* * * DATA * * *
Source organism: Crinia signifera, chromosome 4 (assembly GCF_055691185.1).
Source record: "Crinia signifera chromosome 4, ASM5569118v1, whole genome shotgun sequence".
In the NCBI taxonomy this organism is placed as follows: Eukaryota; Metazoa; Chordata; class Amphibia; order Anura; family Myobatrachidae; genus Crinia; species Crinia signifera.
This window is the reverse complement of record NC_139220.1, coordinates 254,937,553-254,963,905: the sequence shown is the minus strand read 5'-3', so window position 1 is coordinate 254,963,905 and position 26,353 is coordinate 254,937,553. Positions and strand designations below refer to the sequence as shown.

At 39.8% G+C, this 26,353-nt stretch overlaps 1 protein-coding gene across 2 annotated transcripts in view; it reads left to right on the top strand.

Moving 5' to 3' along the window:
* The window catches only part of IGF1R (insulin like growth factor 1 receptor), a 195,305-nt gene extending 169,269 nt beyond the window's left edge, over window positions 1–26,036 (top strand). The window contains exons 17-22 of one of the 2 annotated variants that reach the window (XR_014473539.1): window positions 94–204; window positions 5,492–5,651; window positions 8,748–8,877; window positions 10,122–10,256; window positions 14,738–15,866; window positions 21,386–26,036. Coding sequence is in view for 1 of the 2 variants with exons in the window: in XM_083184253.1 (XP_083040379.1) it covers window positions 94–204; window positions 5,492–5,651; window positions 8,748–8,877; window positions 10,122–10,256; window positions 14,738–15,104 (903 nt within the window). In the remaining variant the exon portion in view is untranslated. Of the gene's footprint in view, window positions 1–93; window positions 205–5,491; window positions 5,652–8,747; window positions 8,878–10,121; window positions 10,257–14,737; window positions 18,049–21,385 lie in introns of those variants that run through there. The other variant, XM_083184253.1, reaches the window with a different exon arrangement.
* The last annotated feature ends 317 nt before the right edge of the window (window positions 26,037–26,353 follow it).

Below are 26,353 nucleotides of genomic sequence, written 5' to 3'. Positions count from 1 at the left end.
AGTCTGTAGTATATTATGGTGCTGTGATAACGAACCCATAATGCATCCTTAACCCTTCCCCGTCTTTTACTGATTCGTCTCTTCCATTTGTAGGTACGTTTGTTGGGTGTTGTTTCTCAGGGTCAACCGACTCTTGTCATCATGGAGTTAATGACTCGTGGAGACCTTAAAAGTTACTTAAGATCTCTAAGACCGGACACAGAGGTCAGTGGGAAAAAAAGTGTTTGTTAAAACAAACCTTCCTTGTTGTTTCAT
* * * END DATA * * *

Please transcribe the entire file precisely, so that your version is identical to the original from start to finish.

Source organism: Crinia signifera, chromosome 4 (assembly GCF_055691185.1).
Source record: "Crinia signifera chromosome 4, ASM5569118v1, whole genome shotgun sequence".
In the NCBI taxonomy this organism is placed as follows: Eukaryota; Metazoa; Chordata; class Amphibia; order Anura; family Myobatrachidae; genus Crinia; species Crinia signifera.
This window is the reverse complement of record NC_139220.1, coordinates 254,937,553-254,963,905: the sequence shown is the minus strand read 5'-3', so window position 1 is coordinate 254,963,905 and position 26,353 is coordinate 254,937,553. Positions and strand designations below refer to the sequence as shown.

At 39.8% G+C, this 26,353-nt stretch overlaps 1 protein-coding gene across 2 annotated transcripts in view; it reads left to right on the top strand.

Moving 5' to 3' along the window:
* The window catches only part of IGF1R (insulin like growth factor 1 receptor), a 195,305-nt gene extending 169,269 nt beyond the window's left edge, over window positions 1–26,036 (top strand). The window contains exons 17-22 of one of the 2 annotated variants that reach the window (XR_014473539.1): window positions 94–204; window positions 5,492–5,651; window positions 8,748–8,877; window positions 10,122–10,256; window positions 14,738–15,866; window positions 21,386–26,036. Coding sequence is in view for 1 of the 2 variants with exons in the window: in XM_083184253.1 (XP_083040379.1) it covers window positions 94–204; window positions 5,492–5,651; window positions 8,748–8,877; window positions 10,122–10,256; window positions 14,738–15,104 (903 nt within the window). In the remaining variant the exon portion in view is untranslated. Of the gene's footprint in view, window positions 1–93; window positions 205–5,491; window positions 5,652–8,747; window positions 8,878–10,121; window positions 10,257–14,737; window positions 18,049–21,385 lie in introns of those variants that run through there. The other variant, XM_083184253.1, reaches the window with a different exon arrangement.
* The last annotated feature ends 317 nt before the right edge of the window (window positions 26,037–26,353 follow it).

Below are 26,353 nucleotides of genomic sequence, written 5' to 3'. Positions count from 1 at the left end.
AGTCTGTAGTATATTATGGTGCTGTGATAACGAACCCATAATGCATCCTTAACCCTTCCCCGTCTTTTACTGATTCGTCTCTTCCATTTGTAGGTACGTTTGTTGGGTGTTGTTTCTCAGGGTCAACCGACTCTTGTCATCATGGAGTTAATGACTCGTGGAGACCTTAAAAGTTACTTAAGATCTCTAAGACCGGACACAGAGGTCAGTGGGAAAAAAAGTGTTTGTTAAAACAAACCTTCCTTGTTGTTTCAT